Friday, August 01, 2008

1956 Election Preview-The Republicans

DWIGHT D. EISENHOWER-In spite of his health issues and complaints of his overall ineffectiveness, Eisenhower won reelection in 1956, taking Nixon with him back into office. The General became known for his golfing and his heart attacks as much for anything he actually did in office.
RICHARD M. NIXON-Maybe you heard of him. He campaigned unsuccessfully against Kennedy in the 1960 elections (if only he had shaved!), then had an equally unsuccessful bid for California governor. He announced that the press "…won’t have Nixon to kick around anymore" and for a few years he was correct. In 1968, running on a law and order platform in a confused time of change, Nixon finally became president (after appearing on TV’s LAUGH-IN asking, "Sock it to ME?"). Although mercilessly mocked, he was considered a statesman and a supporter of the moon landings, international relations and "peace with honor" in Vietnam.
Things changed. Although Nixon won reelection by a landslide in 1972, the Watergate scandal grew, revealing his paranoia, his dark side and his illegal activities all around, causing Nixon to be the first (and to date only) US President to resign the office. His choice for Vice, Spiro Agnew, had already himself resigned and been replaced by Gerald Ford. Ford became the country’s only non-elected (official) President and promptly pardoned Nixon. In disgrace, "Tricky Dick" returned to China, the scene of one of his biggest triumphs. In later years, a controversial series of interviews with David Frost showed the man’s human frailties like no other. He continued writing books on political and social issues until his death in 1994.
EARL WARREN-Although he continued as a controversial Chief Justice until 1969, Warren’s name will forever be associated with the Commision that investigated the assassination of JFK. He died in 1974.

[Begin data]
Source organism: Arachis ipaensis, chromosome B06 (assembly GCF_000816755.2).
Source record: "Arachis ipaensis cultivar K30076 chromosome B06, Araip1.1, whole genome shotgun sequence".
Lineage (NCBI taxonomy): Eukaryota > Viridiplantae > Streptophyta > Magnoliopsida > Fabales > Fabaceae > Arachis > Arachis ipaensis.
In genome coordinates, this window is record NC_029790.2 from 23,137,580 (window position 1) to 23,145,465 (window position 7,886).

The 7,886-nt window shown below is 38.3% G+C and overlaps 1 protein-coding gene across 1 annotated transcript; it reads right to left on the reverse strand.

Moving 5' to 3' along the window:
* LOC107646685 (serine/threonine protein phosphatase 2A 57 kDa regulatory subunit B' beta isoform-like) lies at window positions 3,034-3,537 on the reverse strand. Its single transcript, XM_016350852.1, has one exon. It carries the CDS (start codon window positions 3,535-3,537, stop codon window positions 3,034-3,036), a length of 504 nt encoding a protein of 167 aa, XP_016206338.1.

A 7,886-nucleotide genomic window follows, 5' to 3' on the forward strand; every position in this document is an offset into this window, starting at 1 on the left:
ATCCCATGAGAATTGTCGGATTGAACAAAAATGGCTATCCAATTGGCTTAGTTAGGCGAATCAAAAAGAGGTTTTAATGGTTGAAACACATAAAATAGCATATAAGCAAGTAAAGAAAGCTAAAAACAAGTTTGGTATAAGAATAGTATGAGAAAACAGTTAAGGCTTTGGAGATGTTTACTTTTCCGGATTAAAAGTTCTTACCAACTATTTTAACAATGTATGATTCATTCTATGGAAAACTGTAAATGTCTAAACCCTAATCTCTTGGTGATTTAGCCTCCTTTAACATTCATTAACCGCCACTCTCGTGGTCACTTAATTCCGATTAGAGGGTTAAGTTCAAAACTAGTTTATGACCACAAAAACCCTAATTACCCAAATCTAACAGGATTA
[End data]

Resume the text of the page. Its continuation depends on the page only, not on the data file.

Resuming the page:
CHARLES A. HALLECK-Became House Minority leader from ’59 to ’64. After that he was replaced by the younger Gerald Ford. Although he remained in the House until 1969, his very conservative beliefs and support of the War in Vietnam worked against him in the sixties. In spite of that, he became a popular TV Republican of his day. He lived until 1986.
SHERMAN ADAMS- A powerful Chief of Staff under the ailing Eisenhower, Adams nonetheless resigned in ’58. He returned to New Hampshire where he opened a popular ski resort. He died in 1986.
GEORGE M. HUMPHREY- In 1957 he returned to private sector where he eventually became head of National Steel. The Senate later investigated a scandal dating to his time in the Eisenhower administration. Declining health led to his death in 1970.
WILLIAM F. KNOWLAND-Went from being Senate Minority Leader to Senate Majority Leader. He developed a long rivalry/friendship with Lyndon Johnson as his opposite number. He had withdrawn from seeking the ’56 nomination when Eisenhower recovered enough to run. In ’58 he left the Senate to fight a hard campaign for governorship of California but he lost. He inherited the Oakland Tribune newspaper in 1966 but had personal issues that ultimately led to his suicide in 1974.